“It is wonderful to be invited to top management meetings, even some that include board members or the CEO. But one recent meeting was a disaster. Instead of being allowed to freely discuss my ideas for our project, I was shot down at almost every turn by the development section head. I felt as if I was in some kind of competition to win points with the audience, a horse race rather than a chance for me to contribute.”
Is doing good science possible in such an environment? Can it triumph over politics? No one gives lessons in company politics (or academic politics, for that matter). It’s all self-taught.
“Just Rewards” Stage
People with more than 20 years of work experience have sown seeds over the course of their careers, and these seeds have either born fruit or landed on rocks and withered. They've earned their just rewards, and now it's time to reap the benefits of past efforts. At this stage you may find yourself directing a program you developed or running a start-up company with a management team you worked with for a decade in another company. During this period the decisions are more important--and for many, more difficult--than ever before. This vice president of research got caught in this decision trap when mulling over a job offer from a start-up company:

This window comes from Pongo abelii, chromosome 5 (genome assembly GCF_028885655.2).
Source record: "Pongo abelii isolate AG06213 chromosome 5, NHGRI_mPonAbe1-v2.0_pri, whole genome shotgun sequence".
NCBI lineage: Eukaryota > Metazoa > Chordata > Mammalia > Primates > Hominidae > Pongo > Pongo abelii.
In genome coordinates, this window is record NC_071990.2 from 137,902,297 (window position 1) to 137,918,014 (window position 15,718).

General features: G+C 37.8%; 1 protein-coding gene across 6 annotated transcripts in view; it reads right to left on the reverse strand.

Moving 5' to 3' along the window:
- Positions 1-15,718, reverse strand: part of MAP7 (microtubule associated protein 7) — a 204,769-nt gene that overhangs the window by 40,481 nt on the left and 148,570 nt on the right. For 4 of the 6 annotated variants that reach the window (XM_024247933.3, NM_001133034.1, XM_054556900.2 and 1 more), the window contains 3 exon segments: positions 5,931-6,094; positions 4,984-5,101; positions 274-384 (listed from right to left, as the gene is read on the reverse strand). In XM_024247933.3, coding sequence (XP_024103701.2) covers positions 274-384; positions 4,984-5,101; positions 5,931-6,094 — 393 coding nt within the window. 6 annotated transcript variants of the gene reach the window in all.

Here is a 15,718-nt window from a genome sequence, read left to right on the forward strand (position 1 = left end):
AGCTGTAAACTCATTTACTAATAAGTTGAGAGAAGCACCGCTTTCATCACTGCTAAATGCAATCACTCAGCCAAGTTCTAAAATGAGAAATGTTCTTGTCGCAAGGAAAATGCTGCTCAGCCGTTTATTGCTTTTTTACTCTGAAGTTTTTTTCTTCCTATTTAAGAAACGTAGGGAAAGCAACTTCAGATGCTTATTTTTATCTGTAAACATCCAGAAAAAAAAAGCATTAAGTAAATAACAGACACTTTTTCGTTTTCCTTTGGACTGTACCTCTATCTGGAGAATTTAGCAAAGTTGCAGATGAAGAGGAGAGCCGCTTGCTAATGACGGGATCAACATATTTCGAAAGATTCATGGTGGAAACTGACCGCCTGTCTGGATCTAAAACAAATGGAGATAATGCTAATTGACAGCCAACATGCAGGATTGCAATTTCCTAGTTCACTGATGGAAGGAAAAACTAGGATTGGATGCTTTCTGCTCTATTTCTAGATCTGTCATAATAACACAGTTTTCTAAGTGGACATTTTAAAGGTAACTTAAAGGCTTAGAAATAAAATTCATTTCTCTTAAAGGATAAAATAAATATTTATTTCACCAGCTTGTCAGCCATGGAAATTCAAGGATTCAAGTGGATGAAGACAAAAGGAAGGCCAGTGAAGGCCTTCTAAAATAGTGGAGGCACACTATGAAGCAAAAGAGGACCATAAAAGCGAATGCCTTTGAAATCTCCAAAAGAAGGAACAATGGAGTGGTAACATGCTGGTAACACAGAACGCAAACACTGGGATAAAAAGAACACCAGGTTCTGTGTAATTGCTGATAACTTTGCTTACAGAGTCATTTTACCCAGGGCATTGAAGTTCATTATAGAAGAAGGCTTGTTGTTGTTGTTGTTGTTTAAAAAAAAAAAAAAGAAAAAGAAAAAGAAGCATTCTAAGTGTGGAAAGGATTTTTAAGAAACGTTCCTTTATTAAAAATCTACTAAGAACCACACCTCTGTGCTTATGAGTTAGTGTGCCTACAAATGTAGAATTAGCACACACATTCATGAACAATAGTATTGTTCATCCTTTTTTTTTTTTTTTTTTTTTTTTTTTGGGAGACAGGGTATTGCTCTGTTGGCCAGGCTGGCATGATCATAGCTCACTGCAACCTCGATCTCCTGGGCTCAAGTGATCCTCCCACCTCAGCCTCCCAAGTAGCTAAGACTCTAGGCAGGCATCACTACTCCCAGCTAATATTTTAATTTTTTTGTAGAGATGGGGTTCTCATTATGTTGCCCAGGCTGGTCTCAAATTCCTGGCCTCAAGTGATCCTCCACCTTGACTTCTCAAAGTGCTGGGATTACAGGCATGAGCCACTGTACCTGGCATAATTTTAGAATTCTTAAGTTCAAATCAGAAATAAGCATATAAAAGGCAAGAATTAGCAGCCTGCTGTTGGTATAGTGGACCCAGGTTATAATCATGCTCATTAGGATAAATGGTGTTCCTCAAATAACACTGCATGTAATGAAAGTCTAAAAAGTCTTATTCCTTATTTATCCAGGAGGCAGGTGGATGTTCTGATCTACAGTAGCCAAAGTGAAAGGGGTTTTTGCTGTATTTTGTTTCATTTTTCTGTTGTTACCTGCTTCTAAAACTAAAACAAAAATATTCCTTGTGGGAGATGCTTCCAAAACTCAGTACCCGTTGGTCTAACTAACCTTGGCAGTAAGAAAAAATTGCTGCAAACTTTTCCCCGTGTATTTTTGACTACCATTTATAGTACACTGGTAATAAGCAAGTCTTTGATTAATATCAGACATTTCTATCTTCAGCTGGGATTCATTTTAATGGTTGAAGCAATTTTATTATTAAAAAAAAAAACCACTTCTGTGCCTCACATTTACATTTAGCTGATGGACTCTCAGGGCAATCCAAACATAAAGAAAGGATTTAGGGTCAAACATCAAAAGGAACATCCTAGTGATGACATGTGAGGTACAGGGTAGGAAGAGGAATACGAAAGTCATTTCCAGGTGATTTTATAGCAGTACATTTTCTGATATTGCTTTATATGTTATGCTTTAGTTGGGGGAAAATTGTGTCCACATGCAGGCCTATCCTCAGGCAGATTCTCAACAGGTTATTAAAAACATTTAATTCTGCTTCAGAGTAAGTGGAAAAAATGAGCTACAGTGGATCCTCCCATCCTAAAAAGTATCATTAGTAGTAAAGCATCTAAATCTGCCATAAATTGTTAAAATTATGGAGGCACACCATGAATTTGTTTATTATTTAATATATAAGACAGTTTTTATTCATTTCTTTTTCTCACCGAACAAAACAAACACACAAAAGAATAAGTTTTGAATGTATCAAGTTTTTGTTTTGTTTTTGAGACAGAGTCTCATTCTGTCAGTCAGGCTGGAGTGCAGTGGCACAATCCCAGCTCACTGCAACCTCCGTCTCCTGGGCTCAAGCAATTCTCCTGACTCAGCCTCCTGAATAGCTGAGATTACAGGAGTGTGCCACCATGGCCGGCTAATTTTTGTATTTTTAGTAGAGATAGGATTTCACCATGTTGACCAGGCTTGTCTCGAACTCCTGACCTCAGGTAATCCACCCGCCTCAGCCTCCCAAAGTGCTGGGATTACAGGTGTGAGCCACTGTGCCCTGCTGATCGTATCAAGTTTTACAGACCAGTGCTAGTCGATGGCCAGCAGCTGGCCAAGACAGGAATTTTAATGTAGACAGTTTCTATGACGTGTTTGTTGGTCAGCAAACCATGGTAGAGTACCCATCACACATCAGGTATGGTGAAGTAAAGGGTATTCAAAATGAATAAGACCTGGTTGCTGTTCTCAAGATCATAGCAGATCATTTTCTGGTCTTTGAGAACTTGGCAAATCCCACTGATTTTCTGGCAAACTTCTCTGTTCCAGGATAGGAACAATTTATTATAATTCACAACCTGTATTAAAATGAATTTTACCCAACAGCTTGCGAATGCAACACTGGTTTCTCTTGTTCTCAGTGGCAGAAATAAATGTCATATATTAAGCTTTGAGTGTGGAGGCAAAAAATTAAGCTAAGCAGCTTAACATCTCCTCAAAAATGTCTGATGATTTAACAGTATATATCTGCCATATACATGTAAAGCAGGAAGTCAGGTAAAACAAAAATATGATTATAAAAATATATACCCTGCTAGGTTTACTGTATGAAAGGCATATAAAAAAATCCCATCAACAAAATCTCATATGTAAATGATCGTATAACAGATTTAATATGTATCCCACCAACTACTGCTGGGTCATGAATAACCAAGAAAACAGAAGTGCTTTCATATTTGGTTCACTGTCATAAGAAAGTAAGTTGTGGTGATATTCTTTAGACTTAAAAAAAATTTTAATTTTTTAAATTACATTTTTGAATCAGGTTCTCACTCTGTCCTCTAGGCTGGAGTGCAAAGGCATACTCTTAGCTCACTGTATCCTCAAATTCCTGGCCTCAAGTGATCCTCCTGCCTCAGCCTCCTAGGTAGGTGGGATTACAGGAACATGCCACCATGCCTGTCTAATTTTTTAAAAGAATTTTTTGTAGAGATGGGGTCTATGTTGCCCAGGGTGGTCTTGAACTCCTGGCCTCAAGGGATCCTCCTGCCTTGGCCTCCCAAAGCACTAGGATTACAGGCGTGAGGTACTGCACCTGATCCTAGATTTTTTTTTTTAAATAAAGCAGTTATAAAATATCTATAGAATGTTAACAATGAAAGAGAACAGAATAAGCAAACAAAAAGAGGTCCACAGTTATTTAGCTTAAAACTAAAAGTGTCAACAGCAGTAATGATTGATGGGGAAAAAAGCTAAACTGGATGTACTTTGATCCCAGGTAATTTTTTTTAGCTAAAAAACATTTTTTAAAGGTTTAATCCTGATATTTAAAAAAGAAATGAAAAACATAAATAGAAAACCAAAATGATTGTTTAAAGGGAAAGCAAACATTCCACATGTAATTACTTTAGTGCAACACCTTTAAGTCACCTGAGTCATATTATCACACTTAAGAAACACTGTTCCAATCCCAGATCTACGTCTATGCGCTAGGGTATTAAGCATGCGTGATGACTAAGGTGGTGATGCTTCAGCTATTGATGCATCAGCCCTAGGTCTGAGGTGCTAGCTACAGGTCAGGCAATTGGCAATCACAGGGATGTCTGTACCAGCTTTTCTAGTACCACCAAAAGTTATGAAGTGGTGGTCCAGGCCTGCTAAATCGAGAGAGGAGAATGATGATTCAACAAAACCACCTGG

“Suddenly I find myself faced with a decision that I just can’t make. It’s strange, but being 10 or 15 years from retirement puts a new slant on every key decision. This job change is likely to be the last one I make, as it certainly wouldn’t be easy to be 60 and on the job market again. I know my current situation isn’t great, but it's stable. I’m in paralysis, feeling quite a bit of concern about making a move at this time. This decision is going to kill me.”
Stumbling Blocks or Steppingstones?
When studying the subject of career crises, I came across an ancient Chinese saying that translates to “Crisis is an opportunity riding the dangerous wind.” As you think about the crisis situations that come up around you, see if you can find a nugget of opportunity inside. Perhaps you’ll manage to change a stumbling block into a steppingstone.